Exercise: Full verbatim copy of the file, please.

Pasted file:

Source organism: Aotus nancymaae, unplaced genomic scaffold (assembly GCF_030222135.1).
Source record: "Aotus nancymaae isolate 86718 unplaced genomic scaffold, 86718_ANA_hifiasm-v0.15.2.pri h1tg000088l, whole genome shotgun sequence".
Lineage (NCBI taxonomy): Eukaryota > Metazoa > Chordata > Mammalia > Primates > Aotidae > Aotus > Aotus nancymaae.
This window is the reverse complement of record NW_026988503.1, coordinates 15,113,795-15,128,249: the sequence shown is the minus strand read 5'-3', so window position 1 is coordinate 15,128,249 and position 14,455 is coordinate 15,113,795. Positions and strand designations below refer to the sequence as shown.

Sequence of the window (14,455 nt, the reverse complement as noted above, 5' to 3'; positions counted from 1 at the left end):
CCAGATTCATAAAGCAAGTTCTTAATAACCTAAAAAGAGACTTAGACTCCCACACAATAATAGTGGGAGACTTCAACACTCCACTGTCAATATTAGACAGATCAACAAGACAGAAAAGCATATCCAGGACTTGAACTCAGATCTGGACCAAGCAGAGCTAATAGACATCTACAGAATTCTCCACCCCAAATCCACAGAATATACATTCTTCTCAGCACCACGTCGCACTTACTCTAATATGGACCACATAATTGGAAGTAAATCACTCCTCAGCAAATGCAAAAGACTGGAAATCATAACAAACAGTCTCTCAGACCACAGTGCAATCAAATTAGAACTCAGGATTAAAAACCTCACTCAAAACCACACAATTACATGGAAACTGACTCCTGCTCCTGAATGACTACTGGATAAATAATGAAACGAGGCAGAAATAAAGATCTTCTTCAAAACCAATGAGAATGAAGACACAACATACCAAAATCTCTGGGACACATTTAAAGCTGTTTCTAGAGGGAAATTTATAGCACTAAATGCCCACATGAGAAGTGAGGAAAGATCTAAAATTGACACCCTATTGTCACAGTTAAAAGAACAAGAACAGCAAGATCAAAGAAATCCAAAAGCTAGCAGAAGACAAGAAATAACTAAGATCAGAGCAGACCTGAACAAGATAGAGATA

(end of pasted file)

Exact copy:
Source organism: Aotus nancymaae, unplaced genomic scaffold (assembly GCF_030222135.1).
Source record: "Aotus nancymaae isolate 86718 unplaced genomic scaffold, 86718_ANA_hifiasm-v0.15.2.pri h1tg000088l, whole genome shotgun sequence".
Lineage (NCBI taxonomy): Eukaryota > Metazoa > Chordata > Mammalia > Primates > Aotidae > Aotus > Aotus nancymaae.
This window is the reverse complement of record NW_026988503.1, coordinates 15,113,795-15,128,249: the sequence shown is the minus strand read 5'-3', so window position 1 is coordinate 15,128,249 and position 14,455 is coordinate 15,113,795. Positions and strand designations below refer to the sequence as shown.

Sequence of the window (14,455 nt, the reverse complement as noted above, 5' to 3'; positions counted from 1 at the left end):
CCAGATTCATAAAGCAAGTTCTTAATAACCTAAAAAGAGACTTAGACTCCCACACAATAATAGTGGGAGACTTCAACACTCCACTGTCAATATTAGACAGATCAACAAGACAGAAAAGCATATCCAGGACTTGAACTCAGATCTGGACCAAGCAGAGCTAATAGACATCTACAGAATTCTCCACCCCAAATCCACAGAATATACATTCTTCTCAGCACCACGTCGCACTTACTCTAATATGGACCACATAATTGGAAGTAAATCACTCCTCAGCAAATGCAAAAGACTGGAAATCATAACAAACAGTCTCTCAGACCACAGTGCAATCAAATTAGAACTCAGGATTAAAAACCTCACTCAAAACCACACAATTACATGGAAACTGACTCCTGCTCCTGAATGACTACTGGATAAATAATGAAACGAGGCAGAAATAAAGATCTTCTTCAAAACCAATGAGAATGAAGACACAACATACCAAAATCTCTGGGACACATTTAAAGCTGTTTCTAGAGGGAAATTTATAGCACTAAATGCCCACATGAGAAGTGAGGAAAGATCTAAAATTGACACCCTATTGTCACAGTTAAAAGAACAAGAACAGCAAGATCAAAGAAATCCAAAAGCTAGCAGAAGACAAGAAATAACTAAGATCAGAGCAGACCTGAACAAGATAGAGATA